Beta testing – an obsolete concept?

September 24th, 2013 § 2 comments § permalink

I was invited to be a beta tester recently, and it struck me that I haven’t been seeing calls for beta testers being put out any more.

We want you to test WordPress

It might be that the beta testing period has been subsumed by Lean methodologies. After all, beta testing is about the feedback loop which is implicit in the lean process.

It might be that beta testing is just that much harder on mobile than web, and it was just left behind because it didn’t fit with the ecosystem any more.

But then the feedback loop isn’t visible to me these days. At least in the young startups I’ve been following. From the outside the process most startups seem to follow is: announce idea on Launchrock -> launch MVP -> growth hacking (simplified obviously). As a user of these services I am not asked for feedback, and I don’t usually see any obvious feedback collection mechanisms on the app. Is everyone relying on metrics these days?

Did beta testing lose its value because early beta testers are a very niche segment of the market, or not even a customer segment at all?
When I worked at, we had a dedicated beta testing forum where startups would put out the call and beta testers would jump in, test the products and let loose with their feedback. It wasn’t always easy for the startups to handle it – we had a bunch of very early adopters who had technical backgrounds so they tended to have really high expectations and …. let’s call it brutally honest feedback.
In addition, there’d always be the inevitable drop off in usage. Beta testers would flock to the new shiny, test it and move on. From a startup’s perspective this was a roller coaster ride. They’d get a spike in sign ups and activity, and then have to deal with the lull. Well that was a bummer….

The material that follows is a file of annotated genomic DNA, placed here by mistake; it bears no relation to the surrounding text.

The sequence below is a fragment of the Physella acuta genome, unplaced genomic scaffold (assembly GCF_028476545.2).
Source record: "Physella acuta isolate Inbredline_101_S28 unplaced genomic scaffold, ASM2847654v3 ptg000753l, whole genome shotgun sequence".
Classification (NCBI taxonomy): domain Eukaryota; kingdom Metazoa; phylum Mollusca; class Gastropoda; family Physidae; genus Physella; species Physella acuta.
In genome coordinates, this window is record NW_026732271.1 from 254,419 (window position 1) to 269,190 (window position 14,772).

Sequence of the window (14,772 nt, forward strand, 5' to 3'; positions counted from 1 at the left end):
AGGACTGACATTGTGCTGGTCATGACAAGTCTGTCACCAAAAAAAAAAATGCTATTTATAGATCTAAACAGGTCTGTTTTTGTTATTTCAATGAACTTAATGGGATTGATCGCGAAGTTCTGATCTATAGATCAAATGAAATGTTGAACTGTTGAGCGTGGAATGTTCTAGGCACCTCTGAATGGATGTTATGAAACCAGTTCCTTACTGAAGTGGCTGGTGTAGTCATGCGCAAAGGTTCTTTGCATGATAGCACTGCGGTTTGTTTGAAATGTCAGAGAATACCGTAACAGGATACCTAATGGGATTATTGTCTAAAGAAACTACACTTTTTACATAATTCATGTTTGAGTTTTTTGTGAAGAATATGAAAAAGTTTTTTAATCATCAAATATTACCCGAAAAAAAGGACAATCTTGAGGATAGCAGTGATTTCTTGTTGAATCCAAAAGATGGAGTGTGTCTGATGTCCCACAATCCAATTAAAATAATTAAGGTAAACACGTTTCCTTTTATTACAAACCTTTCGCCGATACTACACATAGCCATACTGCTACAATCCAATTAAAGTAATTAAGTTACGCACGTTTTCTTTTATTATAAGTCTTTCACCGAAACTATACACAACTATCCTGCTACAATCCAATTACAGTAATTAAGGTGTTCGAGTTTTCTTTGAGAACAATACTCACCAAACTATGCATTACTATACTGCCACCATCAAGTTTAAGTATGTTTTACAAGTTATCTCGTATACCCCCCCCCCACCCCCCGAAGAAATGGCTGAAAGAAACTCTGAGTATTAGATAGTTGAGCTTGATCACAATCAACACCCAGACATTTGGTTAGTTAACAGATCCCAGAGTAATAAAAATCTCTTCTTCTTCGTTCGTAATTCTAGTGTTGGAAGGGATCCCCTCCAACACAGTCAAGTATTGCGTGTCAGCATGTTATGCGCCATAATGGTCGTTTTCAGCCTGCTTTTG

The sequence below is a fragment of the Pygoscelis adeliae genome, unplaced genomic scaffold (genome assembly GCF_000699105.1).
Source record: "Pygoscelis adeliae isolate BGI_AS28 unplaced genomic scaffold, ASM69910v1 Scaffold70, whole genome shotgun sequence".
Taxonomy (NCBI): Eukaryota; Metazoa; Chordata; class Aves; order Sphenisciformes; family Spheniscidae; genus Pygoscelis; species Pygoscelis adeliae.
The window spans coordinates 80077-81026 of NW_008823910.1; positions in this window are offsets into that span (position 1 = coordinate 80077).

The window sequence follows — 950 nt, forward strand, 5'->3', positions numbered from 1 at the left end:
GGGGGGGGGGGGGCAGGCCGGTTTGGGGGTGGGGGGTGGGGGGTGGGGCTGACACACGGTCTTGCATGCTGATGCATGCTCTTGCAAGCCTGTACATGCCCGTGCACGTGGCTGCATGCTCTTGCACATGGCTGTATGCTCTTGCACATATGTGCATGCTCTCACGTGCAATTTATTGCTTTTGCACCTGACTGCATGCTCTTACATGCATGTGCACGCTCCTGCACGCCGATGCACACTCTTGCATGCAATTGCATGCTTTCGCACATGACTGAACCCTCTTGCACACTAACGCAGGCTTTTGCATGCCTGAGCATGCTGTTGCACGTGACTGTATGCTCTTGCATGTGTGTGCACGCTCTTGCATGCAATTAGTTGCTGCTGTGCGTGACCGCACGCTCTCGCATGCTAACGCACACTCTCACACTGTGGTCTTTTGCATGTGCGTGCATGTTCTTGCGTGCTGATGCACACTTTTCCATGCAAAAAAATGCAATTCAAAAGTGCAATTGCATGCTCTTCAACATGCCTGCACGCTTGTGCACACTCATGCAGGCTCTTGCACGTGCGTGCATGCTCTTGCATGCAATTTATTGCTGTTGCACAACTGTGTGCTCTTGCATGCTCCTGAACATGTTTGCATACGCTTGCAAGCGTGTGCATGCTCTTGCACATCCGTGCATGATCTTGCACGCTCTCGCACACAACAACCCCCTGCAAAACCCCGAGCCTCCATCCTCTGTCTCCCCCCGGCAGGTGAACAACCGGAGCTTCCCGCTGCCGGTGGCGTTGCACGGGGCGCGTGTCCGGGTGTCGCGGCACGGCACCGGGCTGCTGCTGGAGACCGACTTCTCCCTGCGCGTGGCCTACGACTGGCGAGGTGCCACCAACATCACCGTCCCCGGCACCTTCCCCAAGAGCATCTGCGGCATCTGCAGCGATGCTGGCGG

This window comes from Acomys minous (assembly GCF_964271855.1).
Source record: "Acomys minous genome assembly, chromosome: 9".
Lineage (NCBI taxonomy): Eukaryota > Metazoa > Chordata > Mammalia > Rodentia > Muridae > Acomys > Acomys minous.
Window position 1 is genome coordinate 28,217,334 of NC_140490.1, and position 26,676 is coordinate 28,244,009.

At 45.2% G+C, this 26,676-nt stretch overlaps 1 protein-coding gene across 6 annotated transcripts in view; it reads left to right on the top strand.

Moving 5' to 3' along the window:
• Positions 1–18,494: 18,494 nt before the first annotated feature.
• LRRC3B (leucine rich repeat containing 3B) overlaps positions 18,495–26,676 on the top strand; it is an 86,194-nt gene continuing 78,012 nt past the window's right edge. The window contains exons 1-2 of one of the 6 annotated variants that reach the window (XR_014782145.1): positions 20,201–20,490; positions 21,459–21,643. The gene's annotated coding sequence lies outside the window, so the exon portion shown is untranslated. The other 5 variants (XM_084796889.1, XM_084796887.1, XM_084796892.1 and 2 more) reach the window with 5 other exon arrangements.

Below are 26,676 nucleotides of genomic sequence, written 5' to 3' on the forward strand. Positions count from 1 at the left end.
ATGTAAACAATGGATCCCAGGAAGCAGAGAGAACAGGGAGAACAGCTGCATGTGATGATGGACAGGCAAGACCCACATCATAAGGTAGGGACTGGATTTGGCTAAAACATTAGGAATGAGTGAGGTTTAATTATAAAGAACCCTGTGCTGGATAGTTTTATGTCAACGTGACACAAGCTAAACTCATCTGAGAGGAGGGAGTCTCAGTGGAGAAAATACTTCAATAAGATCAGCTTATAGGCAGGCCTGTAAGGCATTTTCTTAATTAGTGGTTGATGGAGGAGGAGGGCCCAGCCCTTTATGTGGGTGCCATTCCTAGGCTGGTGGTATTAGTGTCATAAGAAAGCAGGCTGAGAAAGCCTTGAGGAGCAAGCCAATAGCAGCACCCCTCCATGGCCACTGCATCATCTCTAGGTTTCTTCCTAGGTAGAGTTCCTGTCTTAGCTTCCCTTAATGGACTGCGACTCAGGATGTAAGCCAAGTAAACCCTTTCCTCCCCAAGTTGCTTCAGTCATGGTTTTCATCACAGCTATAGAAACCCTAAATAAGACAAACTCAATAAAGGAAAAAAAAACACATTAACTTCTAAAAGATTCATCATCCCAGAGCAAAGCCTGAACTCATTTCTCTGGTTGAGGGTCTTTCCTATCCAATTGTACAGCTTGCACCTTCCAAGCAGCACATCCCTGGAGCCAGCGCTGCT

There was one shining example of a success story however. A bunch of us were invited to test out, an asynchronous, multi-player strategy game, and in the process of testing the game, we were all hooked. A bunch of us brought our non-tester friends in – just so we could keep playing while waiting turns on other games! The founders of Weewar were very active in responding to feedback and this was also evident in the product’s evolution. Weewar was eventually acquired by EA Games.

What I think is a big loss with not actively running in a beta testing phase is the feedback loop between startups and users. (I’m not using the term ‘customers’ on purpose.)
There is an implicit social contract at play – as users we will use your product and provide feedback, as startups we will listen and consider the feedback. There is a lot more to this than obvious at first glance. As a user I am more inclined to provide feedback if I know there is a purpose for it. That it will be considered by someone. As a startup it affects how I run my communications strategy, whether or not I include a feedback mechanism into my product, how I manage my backlog.
Beta testing is a state of mind for all involved.

So startups, look at yourselves, evaluate whether running a beta testing phase is a fit, and then do it. You will get invaluable insights into your product’s UX, features and potentially even its future.
And beta testers, instead of throwing out a whinge on Twitter (GUILTY!) hit up the startup’s contact page and make a valuable contribution.

Oh, and the startup that kicked this post off – Formula Legend. Make sure to check em out and sign up if it’s your thing.


Where am I?

You are currently viewing the archives for September, 2013 at dek's blog.